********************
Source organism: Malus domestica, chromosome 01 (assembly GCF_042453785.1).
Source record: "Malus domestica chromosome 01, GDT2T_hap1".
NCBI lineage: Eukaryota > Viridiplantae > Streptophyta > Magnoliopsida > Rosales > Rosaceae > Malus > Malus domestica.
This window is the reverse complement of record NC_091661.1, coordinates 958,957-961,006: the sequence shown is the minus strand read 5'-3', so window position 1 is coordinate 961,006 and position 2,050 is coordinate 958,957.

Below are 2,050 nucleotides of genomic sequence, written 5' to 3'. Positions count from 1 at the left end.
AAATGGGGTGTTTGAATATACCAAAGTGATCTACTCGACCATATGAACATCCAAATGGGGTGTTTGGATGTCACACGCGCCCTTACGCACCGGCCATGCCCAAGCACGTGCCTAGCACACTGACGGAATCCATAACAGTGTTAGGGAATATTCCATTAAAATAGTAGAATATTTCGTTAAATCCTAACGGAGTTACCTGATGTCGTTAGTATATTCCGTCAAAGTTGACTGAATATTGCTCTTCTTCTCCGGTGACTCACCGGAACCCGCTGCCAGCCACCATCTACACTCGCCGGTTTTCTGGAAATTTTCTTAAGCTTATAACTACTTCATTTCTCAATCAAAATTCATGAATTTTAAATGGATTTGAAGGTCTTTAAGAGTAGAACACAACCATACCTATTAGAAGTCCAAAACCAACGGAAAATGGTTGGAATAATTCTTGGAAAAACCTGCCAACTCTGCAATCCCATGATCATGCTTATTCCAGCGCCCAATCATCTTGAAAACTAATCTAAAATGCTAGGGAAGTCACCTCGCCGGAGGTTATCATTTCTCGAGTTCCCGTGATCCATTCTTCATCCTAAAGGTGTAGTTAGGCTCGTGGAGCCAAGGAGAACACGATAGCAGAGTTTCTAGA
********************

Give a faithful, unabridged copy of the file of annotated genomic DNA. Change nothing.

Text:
Source organism: Malus domestica, chromosome 01 (assembly GCF_042453785.1).
Source record: "Malus domestica chromosome 01, GDT2T_hap1".
NCBI lineage: Eukaryota > Viridiplantae > Streptophyta > Magnoliopsida > Rosales > Rosaceae > Malus > Malus domestica.
This window is the reverse complement of record NC_091661.1, coordinates 958,957-961,006: the sequence shown is the minus strand read 5'-3', so window position 1 is coordinate 961,006 and position 2,050 is coordinate 958,957.

Below are 2,050 nucleotides of genomic sequence, written 5' to 3'. Positions count from 1 at the left end.
AAATGGGGTGTTTGAATATACCAAAGTGATCTACTCGACCATATGAACATCCAAATGGGGTGTTTGGATGTCACACGCGCCCTTACGCACCGGCCATGCCCAAGCACGTGCCTAGCACACTGACGGAATCCATAACAGTGTTAGGGAATATTCCATTAAAATAGTAGAATATTTCGTTAAATCCTAACGGAGTTACCTGATGTCGTTAGTATATTCCGTCAAAGTTGACTGAATATTGCTCTTCTTCTCCGGTGACTCACCGGAACCCGCTGCCAGCCACCATCTACACTCGCCGGTTTTCTGGAAATTTTCTTAAGCTTATAACTACTTCATTTCTCAATCAAAATTCATGAATTTTAAATGGATTTGAAGGTCTTTAAGAGTAGAACACAACCATACCTATTAGAAGTCCAAAACCAACGGAAAATGGTTGGAATAATTCTTGGAAAAACCTGCCAACTCTGCAATCCCATGATCATGCTTATTCCAGCGCCCAATCATCTTGAAAACTAATCTAAAATGCTAGGGAAGTCACCTCGCCGGAGGTTATCATTTCTCGAGTTCCCGTGATCCATTCTTCATCCTAAAGGTGTAGTTAGGCTCGTGGAGCCAAGGAGAACACGATAGCAGAGTTTCTAGA